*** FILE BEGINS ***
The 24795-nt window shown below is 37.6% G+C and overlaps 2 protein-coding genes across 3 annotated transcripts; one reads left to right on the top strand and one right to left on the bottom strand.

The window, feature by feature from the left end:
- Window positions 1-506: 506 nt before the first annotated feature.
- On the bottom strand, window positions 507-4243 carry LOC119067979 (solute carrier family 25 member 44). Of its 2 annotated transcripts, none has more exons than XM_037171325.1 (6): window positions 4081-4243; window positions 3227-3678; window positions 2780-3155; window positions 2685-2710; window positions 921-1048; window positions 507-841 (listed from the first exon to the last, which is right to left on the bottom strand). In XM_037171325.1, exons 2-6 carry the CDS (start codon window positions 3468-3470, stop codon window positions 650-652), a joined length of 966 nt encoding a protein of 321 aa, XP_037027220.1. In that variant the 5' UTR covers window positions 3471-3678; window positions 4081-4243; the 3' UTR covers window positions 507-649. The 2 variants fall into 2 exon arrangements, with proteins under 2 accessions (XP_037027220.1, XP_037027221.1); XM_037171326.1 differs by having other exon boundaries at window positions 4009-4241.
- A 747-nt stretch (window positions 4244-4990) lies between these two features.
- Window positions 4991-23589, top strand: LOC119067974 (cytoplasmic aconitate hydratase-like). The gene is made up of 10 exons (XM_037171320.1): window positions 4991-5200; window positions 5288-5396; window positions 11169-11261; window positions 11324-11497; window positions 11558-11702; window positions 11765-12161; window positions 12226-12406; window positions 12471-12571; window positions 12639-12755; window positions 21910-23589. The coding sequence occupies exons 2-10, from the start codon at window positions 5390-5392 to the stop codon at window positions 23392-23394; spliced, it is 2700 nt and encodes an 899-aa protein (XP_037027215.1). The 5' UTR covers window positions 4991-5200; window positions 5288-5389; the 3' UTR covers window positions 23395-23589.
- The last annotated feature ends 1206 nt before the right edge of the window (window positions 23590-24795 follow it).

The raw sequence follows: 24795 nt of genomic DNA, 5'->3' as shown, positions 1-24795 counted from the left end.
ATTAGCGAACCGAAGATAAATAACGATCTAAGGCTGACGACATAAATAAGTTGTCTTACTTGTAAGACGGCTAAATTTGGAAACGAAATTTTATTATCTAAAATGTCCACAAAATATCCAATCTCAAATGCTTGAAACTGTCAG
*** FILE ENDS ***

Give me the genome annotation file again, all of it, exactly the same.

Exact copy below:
The 24795-nt window shown below is 37.6% G+C and overlaps 2 protein-coding genes across 3 annotated transcripts; one reads left to right on the top strand and one right to left on the bottom strand.

The window, feature by feature from the left end:
- Window positions 1-506: 506 nt before the first annotated feature.
- On the bottom strand, window positions 507-4243 carry LOC119067979 (solute carrier family 25 member 44). Of its 2 annotated transcripts, none has more exons than XM_037171325.1 (6): window positions 4081-4243; window positions 3227-3678; window positions 2780-3155; window positions 2685-2710; window positions 921-1048; window positions 507-841 (listed from the first exon to the last, which is right to left on the bottom strand). In XM_037171325.1, exons 2-6 carry the CDS (start codon window positions 3468-3470, stop codon window positions 650-652), a joined length of 966 nt encoding a protein of 321 aa, XP_037027220.1. In that variant the 5' UTR covers window positions 3471-3678; window positions 4081-4243; the 3' UTR covers window positions 507-649. The 2 variants fall into 2 exon arrangements, with proteins under 2 accessions (XP_037027220.1, XP_037027221.1); XM_037171326.1 differs by having other exon boundaries at window positions 4009-4241.
- A 747-nt stretch (window positions 4244-4990) lies between these two features.
- Window positions 4991-23589, top strand: LOC119067974 (cytoplasmic aconitate hydratase-like). The gene is made up of 10 exons (XM_037171320.1): window positions 4991-5200; window positions 5288-5396; window positions 11169-11261; window positions 11324-11497; window positions 11558-11702; window positions 11765-12161; window positions 12226-12406; window positions 12471-12571; window positions 12639-12755; window positions 21910-23589. The coding sequence occupies exons 2-10, from the start codon at window positions 5390-5392 to the stop codon at window positions 23392-23394; spliced, it is 2700 nt and encodes an 899-aa protein (XP_037027215.1). The 5' UTR covers window positions 4991-5200; window positions 5288-5389; the 3' UTR covers window positions 23395-23589.
- The last annotated feature ends 1206 nt before the right edge of the window (window positions 23590-24795 follow it).

The raw sequence follows: 24795 nt of genomic DNA, 5'->3' as shown, positions 1-24795 counted from the left end.
ATTAGCGAACCGAAGATAAATAACGATCTAAGGCTGACGACATAAATAAGTTGTCTTACTTGTAAGACGGCTAAATTTGGAAACGAAATTTTATTATCTAAAATGTCCACAAAATATCCAATCTCAAATGCTTGAAACTGTCAG